Williams ends StarCaps legal fight
Minnesota Vikings defensive tackle Kevin Williams has ended his legal fight with the NFL over a failed drug test and the league’s plan to suspend him. His friend and teammate Pat Williams, however, has decided to keep going.
Attorney Peter Ginsberg said Friday that Kevin Williams has had enough of the case, which began in October 2008 when reports emerged that the two Vikings were among a handful of players who tested positive for a banned diuretic in the weight-loss supplement StarCaps.
”He’s just tired of litigation and dealing with these issues and having it hanging over him,” Ginsberg said.
Pat Williams, on principle, is sticking with it.
”He’s offended by the NFL and what it’s tried to do to him. He’s a fighter, and he wants to go out fighting,” Ginsberg said.
The NFL said the two players violated its anti-doping policy and sought to suspend the Williamses for four games.
The suspensions have been on hold while the case has played out in state and federal courts, but Kevin Williams – who is scheduled to make $6 million in 2011 – could now be sidelined for a quarter of the season if the NFL decides to reinstate the punishments.
League spokesman Greg Aiello didn’t immediately respond to a request for comment on Friday.
Last month, the Minnesota Court of Appeals denied the players’ request to permanently block the suspensions. Ginsberg has asked the Minnesota Supreme Court to review that ruling for Pat Williams and said he hopes for a decision within three months.
The Williamses, who are not related, were not accused of taking steroids. They said they didn’t know StarCaps contained bumetanide, a banned diuretic that can mask the presence of steroids.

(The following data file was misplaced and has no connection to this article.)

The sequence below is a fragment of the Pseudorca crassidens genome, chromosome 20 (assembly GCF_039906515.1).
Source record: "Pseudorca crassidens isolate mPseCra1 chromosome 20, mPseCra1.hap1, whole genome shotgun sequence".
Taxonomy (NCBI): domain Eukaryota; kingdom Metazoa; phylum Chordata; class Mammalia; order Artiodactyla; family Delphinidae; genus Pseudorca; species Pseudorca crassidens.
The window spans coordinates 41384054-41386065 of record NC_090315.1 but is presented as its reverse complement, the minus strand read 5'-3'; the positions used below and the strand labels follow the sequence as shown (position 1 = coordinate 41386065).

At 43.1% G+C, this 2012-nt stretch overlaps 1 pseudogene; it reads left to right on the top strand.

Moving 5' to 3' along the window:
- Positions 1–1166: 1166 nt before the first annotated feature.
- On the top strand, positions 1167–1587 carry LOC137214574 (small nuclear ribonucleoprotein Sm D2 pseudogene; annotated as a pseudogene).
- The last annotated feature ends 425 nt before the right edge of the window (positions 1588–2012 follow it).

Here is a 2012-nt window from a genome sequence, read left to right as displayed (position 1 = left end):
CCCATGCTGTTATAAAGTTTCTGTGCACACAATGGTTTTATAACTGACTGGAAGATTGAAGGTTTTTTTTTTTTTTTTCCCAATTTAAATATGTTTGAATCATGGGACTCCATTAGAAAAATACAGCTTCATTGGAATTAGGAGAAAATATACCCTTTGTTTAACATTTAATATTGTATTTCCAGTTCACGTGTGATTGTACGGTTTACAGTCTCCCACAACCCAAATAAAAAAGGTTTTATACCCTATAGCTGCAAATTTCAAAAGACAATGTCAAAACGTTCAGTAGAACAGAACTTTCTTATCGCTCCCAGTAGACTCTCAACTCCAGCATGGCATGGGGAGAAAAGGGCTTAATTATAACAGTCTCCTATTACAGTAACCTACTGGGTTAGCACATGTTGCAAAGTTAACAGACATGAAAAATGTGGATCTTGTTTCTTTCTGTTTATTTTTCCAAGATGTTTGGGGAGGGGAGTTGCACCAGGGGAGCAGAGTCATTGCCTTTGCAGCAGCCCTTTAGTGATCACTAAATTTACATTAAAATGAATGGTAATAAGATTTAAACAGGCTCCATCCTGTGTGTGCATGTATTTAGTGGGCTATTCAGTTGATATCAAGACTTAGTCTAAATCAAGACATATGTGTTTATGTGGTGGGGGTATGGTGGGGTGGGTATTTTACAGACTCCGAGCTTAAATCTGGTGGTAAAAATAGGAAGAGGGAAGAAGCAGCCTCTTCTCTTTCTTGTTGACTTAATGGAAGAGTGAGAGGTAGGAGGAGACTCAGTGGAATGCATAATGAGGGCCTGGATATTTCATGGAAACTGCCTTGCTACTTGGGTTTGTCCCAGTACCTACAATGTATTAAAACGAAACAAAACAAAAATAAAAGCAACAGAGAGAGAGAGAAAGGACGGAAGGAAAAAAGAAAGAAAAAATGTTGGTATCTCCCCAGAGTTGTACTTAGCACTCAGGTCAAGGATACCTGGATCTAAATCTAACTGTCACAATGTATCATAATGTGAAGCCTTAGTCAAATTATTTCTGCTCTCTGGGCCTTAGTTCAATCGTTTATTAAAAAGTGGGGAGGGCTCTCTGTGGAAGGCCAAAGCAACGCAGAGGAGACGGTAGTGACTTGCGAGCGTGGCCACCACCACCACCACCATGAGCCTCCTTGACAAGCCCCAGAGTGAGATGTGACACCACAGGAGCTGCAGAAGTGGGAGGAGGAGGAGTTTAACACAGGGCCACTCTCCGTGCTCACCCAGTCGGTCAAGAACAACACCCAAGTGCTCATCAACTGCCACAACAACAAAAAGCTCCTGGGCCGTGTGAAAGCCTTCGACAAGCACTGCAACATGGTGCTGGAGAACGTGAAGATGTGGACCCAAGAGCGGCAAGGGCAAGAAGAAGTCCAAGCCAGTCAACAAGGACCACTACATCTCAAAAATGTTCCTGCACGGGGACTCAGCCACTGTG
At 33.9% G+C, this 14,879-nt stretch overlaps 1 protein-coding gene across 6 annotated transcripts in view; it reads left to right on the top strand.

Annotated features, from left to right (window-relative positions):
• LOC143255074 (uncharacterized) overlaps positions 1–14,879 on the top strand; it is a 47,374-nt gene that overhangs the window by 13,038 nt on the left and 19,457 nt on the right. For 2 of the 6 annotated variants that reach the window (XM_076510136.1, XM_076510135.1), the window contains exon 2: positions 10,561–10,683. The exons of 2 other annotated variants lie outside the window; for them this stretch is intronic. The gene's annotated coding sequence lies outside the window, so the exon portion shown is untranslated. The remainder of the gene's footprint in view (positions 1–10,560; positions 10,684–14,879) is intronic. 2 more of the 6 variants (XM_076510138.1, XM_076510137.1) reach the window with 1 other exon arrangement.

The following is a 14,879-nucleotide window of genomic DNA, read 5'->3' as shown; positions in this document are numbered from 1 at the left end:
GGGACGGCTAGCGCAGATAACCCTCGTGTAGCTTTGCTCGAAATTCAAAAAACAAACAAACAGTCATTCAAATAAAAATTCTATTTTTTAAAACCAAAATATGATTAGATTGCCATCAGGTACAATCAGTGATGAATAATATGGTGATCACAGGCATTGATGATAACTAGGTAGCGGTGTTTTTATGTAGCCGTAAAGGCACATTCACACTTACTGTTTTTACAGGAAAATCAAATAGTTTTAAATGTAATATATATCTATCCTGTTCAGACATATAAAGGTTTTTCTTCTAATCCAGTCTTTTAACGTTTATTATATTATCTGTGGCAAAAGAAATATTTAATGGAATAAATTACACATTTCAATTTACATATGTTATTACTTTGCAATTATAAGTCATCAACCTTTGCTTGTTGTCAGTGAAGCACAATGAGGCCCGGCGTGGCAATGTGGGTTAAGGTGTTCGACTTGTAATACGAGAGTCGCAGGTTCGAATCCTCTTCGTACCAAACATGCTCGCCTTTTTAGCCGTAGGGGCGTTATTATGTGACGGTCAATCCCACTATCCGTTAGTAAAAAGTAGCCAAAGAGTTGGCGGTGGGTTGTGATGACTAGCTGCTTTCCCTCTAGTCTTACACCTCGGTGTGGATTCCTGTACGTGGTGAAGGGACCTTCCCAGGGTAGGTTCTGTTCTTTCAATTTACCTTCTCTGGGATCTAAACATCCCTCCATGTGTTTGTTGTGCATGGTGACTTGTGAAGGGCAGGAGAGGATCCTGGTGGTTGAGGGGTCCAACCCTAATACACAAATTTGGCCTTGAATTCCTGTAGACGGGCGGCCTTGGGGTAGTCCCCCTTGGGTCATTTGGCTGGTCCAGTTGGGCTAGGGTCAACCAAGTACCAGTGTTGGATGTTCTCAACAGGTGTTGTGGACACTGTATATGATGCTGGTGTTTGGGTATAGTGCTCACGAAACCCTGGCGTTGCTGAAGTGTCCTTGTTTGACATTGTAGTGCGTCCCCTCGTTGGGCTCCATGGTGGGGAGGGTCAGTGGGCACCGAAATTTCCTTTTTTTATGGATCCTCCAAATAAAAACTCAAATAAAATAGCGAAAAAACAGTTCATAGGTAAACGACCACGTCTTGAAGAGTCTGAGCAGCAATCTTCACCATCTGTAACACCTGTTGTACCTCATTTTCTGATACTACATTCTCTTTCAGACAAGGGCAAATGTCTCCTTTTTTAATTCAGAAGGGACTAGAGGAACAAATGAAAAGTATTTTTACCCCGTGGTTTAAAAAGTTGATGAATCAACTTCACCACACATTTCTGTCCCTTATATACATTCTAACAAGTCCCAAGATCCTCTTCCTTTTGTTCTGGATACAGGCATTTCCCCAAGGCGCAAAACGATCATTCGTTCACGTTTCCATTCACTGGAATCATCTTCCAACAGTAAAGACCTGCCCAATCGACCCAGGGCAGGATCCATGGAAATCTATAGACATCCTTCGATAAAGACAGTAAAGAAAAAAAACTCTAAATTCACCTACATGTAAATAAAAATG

Pat Williams, the oldest defensive player in the league last season at 38, finished a three-year contract with the Vikings and will be a free agent whenever the market opens, an uncertainty given the league’s labor situation. Ginsberg said Pat Williams is planning on playing next season, though the Vikings have been vague on whether they’ll attempt to re-sign him.
The case was watched by other major sports leagues – including the MLB, NBA and NHL – which supported the NFL and said their drug-testing programs would be at risk if players were allowed to challenge drug-testing policies in state courts. The NFL has argued its anti-doping policy was a product of its collective bargaining agreement with the players’ union and was governed by federal law.
Saints defensive end Will Smith and former Saints end Charles Grant tested positive for the same substance, but were not involved in the Minnesota lawsuit. The NFL has held off on enforcing their four-game suspensions until the Minnesota case is resolved. Grant is currently a free agent.